Electronic Waste Produces Algae for Biofuel : Discovery News


Old computer parts serve as a reservoir to cultivate algae.

The algae can be used to make biodiesel .

If just 6.5 percent of Americans had one, we could replace petroleum with biodiesel.

Students at the University of Illinois at Urbana-Champaign created Bio-Grow, a device made from various computer parts that serves as a reservoir to cultivate algae.

The algae can then be used in biodiesel production, which could potentially replace petroleum in the future Kenney, along with undergraduate students Timothy Harvey, Elliot DeVries and Mark Schnitzer, and graduate student Saeidreza Shiftehfar was focused on finding a way to be green, and ended up winning second place in the International Electronic Waste Competition at the University of Illinois at Urbana-Champaign with their design.

Which is why the team chose to use old electronics to build the device called an algae bioreactor. It encourages photosynthesis, the chemical reaction that happens in plants, which uses sunlight to convert carbon dioxide into sugar.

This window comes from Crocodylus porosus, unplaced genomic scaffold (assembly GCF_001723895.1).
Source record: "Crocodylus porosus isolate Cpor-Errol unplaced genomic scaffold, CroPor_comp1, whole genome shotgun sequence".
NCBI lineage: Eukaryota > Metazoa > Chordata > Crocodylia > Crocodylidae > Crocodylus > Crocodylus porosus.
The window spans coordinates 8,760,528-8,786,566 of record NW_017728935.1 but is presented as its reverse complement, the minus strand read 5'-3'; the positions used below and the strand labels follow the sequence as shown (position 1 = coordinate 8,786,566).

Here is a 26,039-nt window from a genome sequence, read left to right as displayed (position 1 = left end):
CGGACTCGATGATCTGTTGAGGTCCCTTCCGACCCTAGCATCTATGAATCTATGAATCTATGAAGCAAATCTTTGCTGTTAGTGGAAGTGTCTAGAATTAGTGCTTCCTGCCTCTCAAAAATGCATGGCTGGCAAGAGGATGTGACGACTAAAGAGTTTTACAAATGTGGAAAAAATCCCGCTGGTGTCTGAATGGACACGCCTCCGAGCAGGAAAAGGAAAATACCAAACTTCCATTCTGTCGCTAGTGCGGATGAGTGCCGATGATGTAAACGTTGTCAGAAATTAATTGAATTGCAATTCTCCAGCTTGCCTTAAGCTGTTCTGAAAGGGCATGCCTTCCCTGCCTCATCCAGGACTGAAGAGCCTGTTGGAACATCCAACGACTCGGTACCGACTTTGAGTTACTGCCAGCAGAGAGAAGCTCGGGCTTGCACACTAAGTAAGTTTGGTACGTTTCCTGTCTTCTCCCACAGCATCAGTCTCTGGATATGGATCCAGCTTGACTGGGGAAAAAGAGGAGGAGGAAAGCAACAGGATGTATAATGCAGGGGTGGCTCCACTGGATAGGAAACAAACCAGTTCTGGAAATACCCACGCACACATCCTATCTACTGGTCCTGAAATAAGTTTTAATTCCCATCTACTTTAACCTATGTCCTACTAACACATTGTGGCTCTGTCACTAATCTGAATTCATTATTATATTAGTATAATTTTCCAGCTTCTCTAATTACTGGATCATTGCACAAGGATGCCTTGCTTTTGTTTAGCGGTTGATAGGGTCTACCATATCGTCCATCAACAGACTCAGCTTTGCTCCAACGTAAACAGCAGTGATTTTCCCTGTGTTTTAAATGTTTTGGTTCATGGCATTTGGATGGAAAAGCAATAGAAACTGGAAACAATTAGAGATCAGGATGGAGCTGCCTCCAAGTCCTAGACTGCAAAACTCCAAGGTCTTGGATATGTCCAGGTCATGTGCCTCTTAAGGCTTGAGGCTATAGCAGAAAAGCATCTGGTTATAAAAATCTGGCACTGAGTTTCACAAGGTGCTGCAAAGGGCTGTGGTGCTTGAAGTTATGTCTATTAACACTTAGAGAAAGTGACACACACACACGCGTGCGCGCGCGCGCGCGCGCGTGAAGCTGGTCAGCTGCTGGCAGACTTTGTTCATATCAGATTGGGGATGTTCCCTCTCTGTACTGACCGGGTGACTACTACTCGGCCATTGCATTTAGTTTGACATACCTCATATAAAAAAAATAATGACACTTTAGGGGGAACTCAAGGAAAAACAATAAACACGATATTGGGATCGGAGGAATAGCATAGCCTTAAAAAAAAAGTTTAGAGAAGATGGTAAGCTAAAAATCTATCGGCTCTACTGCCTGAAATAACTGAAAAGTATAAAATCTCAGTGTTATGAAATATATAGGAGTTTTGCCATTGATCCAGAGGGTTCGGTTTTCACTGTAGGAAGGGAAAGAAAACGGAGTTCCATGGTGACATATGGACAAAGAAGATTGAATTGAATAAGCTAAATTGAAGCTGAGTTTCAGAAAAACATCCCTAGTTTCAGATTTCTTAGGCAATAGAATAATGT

The algae-growing tank was made from the side panels of an Apple G4 CPU tower, with PVC pipes and acrylic panels for structural support. The team used an Apple iMac CRT to emit the light and heat the algae needs to grow. The entire structure had to be sealed and housed within an outer cowell made of high-density foam, which provides stability as well as insulation.

A modified Dell Latitude CPX laptop was programmed to monitor and control the iMac CRT so that it would turn on a specific light spectrum at different intervals of time and adjust the temperature within the tank.

The tank also has a water pump, which aerates the algae and provides it with the maximum exposure to sunlight. A faucet allows the user to extract the algae.

The process of creating biofuel from algae is complex and expensive and to date remains in research labs. But the team hopes this project will bring biofuel down to the household level, which would drive up production and lower costs.

And algae growers would make money, too. Kenney said the algae could be sold for a dollar a gallon, and because algae grows so fast, it could be harvested every three days.

If this device becomes commonplace like the team is hoping, perhaps the vases that adorn end tables in homes across the nation will be replaced by an algae-growing tank which could produce gas for the cars of the future.